Mingzheng received his master's degree in urban planning from Peking University. His research interests include spatial analysis, urban planning evaluation, landscape ecology, land use, cover change, and how to accommodate research in the above fields using geographical supporting systems and novel quantitative methods, such as GIS, RS, deep learning, Big data analysis. He also seeks to understand the spatial dynamics of natural and human systems under multiple spatial and temporal scales and predict their impacts on the social and natural environment.

Bing Zhou

incoming Ph.D. student in Geography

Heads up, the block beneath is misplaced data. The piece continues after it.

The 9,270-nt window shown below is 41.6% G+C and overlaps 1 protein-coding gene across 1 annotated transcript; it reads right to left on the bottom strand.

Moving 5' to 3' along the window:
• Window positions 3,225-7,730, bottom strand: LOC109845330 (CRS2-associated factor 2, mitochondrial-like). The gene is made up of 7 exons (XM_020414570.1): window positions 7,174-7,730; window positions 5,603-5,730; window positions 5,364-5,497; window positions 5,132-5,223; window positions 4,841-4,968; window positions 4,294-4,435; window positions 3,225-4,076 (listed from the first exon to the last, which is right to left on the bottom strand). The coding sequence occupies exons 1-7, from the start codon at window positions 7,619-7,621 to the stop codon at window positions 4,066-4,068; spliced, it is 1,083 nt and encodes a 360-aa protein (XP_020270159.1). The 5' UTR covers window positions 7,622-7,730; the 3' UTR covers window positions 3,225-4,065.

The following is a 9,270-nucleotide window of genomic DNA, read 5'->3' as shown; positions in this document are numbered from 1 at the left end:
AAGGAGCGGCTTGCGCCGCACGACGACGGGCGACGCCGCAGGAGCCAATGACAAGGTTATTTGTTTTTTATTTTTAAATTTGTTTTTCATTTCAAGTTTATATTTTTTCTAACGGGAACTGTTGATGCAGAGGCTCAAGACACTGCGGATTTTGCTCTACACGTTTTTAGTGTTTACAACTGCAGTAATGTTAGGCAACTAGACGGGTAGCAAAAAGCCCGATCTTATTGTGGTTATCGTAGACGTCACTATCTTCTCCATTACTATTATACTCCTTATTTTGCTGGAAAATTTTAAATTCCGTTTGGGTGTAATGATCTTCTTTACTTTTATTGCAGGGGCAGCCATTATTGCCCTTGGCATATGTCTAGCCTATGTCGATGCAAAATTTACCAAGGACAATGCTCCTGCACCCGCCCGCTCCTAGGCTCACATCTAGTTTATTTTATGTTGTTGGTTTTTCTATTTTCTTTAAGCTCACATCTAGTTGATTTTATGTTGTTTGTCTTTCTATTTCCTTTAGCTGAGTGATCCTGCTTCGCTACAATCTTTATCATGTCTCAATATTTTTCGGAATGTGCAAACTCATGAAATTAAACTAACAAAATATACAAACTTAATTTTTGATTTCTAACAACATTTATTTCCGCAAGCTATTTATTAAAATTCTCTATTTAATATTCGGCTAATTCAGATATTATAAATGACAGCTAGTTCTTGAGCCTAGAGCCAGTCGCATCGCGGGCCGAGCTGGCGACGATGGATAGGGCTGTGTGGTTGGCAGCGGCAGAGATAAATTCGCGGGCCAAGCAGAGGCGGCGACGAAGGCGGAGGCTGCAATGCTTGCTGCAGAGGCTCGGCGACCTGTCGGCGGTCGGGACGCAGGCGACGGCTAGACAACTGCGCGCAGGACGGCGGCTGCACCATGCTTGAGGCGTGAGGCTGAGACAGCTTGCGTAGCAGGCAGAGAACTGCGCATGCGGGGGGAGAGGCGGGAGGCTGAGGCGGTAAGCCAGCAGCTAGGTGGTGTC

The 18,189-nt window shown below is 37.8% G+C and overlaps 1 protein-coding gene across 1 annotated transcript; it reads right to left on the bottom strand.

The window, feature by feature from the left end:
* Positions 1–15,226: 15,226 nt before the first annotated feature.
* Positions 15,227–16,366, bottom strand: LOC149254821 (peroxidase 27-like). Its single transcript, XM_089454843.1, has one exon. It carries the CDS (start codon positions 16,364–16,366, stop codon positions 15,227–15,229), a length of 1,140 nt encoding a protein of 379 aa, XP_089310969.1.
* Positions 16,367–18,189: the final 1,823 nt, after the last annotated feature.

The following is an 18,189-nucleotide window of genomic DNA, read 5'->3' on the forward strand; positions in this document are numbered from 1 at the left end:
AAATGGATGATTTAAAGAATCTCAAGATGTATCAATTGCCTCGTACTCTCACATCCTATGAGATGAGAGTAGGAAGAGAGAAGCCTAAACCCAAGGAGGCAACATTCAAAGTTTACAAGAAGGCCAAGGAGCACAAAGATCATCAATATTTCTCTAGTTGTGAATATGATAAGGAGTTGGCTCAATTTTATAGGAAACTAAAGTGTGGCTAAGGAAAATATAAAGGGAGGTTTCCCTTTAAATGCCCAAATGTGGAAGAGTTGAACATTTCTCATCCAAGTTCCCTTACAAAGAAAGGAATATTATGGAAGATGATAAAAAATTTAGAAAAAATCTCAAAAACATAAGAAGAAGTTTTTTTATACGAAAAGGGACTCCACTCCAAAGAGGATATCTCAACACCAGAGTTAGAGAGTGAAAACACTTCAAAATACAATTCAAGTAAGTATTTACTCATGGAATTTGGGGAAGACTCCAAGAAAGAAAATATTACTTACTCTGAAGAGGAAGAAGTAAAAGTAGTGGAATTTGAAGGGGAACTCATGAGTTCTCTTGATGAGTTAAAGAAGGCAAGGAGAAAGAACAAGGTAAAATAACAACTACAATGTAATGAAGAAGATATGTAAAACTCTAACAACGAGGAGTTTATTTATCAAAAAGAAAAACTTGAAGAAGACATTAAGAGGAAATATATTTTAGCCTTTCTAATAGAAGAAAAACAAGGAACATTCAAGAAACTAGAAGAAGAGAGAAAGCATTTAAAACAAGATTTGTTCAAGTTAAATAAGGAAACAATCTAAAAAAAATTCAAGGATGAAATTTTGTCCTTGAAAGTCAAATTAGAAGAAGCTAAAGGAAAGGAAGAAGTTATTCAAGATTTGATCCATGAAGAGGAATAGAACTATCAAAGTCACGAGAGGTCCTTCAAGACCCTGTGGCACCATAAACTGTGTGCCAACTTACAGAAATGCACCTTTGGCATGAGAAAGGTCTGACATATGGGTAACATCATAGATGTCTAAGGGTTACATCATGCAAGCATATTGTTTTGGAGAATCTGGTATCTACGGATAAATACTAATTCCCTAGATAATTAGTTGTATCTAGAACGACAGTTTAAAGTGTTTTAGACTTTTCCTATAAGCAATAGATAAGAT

Bing is a coming Ph.D. student who holds a master's degree from Tongji University. With his background built from location-based services and GIS, his current research interests are multidisciplinary and focus primarily on CyberGIS and applying advanced computational approaches to large scale geospatial and spatiotemporal data analysis in disaster resilience, environment evaluation, urban planning and etc. Bing enjoys optimizing algorithms and building tools for data-driven researches and is eager to delve deeper into discovering the inner link between humans and nature to help decision-makers with making better and informed decisions.

Binbin Lin

incoming Ph.D. student in Geography 

Binbin is interested in GIScience, social media data mining, and disaster resilience. She has a master's degree in 3S Integration and Meteorological Applications from Nanjing University of Information Science & Technology. She also worked as a GIS summer scholar at Saint Louis University in 2015.


Moxuan Li

Master student in Geography